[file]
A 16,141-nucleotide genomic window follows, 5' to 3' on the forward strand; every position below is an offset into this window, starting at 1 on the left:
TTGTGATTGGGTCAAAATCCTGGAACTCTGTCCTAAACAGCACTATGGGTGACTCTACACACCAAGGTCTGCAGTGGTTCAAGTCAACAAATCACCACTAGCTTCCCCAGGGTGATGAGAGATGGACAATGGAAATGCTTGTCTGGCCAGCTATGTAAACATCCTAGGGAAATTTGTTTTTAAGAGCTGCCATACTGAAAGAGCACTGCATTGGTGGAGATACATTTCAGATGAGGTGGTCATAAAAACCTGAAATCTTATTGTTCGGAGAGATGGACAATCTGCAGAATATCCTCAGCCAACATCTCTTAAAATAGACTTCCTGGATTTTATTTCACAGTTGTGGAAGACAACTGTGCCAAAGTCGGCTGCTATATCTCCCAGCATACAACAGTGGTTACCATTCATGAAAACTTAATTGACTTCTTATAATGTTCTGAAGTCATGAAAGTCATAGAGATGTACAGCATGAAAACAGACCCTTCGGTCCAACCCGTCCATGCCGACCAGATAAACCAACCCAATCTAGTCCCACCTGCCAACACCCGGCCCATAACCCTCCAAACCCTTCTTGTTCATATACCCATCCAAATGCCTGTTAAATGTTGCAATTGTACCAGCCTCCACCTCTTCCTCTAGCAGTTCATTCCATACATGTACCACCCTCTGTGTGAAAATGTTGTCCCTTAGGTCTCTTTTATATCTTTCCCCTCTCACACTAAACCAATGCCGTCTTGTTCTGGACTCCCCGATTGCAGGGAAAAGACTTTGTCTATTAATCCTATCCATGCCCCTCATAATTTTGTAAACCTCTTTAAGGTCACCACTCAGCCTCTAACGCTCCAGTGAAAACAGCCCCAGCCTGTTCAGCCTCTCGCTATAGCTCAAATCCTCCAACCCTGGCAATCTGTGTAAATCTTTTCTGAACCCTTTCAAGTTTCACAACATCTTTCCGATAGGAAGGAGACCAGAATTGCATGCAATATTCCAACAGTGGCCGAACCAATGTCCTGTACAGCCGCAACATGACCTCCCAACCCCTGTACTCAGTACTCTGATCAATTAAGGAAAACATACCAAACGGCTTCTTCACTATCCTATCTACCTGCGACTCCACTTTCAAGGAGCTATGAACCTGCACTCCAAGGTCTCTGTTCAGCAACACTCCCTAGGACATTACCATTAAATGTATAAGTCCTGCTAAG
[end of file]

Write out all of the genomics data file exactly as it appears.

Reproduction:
A 16,141-nucleotide genomic window follows, 5' to 3' on the forward strand; every position below is an offset into this window, starting at 1 on the left:
TTGTGATTGGGTCAAAATCCTGGAACTCTGTCCTAAACAGCACTATGGGTGACTCTACACACCAAGGTCTGCAGTGGTTCAAGTCAACAAATCACCACTAGCTTCCCCAGGGTGATGAGAGATGGACAATGGAAATGCTTGTCTGGCCAGCTATGTAAACATCCTAGGGAAATTTGTTTTTAAGAGCTGCCATACTGAAAGAGCACTGCATTGGTGGAGATACATTTCAGATGAGGTGGTCATAAAAACCTGAAATCTTATTGTTCGGAGAGATGGACAATCTGCAGAATATCCTCAGCCAACATCTCTTAAAATAGACTTCCTGGATTTTATTTCACAGTTGTGGAAGACAACTGTGCCAAAGTCGGCTGCTATATCTCCCAGCATACAACAGTGGTTACCATTCATGAAAACTTAATTGACTTCTTATAATGTTCTGAAGTCATGAAAGTCATAGAGATGTACAGCATGAAAACAGACCCTTCGGTCCAACCCGTCCATGCCGACCAGATAAACCAACCCAATCTAGTCCCACCTGCCAACACCCGGCCCATAACCCTCCAAACCCTTCTTGTTCATATACCCATCCAAATGCCTGTTAAATGTTGCAATTGTACCAGCCTCCACCTCTTCCTCTAGCAGTTCATTCCATACATGTACCACCCTCTGTGTGAAAATGTTGTCCCTTAGGTCTCTTTTATATCTTTCCCCTCTCACACTAAACCAATGCCGTCTTGTTCTGGACTCCCCGATTGCAGGGAAAAGACTTTGTCTATTAATCCTATCCATGCCCCTCATAATTTTGTAAACCTCTTTAAGGTCACCACTCAGCCTCTAACGCTCCAGTGAAAACAGCCCCAGCCTGTTCAGCCTCTCGCTATAGCTCAAATCCTCCAACCCTGGCAATCTGTGTAAATCTTTTCTGAACCCTTTCAAGTTTCACAACATCTTTCCGATAGGAAGGAGACCAGAATTGCATGCAATATTCCAACAGTGGCCGAACCAATGTCCTGTACAGCCGCAACATGACCTCCCAACCCCTGTACTCAGTACTCTGATCAATTAAGGAAAACATACCAAACGGCTTCTTCACTATCCTATCTACCTGCGACTCCACTTTCAAGGAGCTATGAACCTGCACTCCAAGGTCTCTGTTCAGCAACACTCCCTAGGACATTACCATTAAATGTATAAGTCCTGCTAAG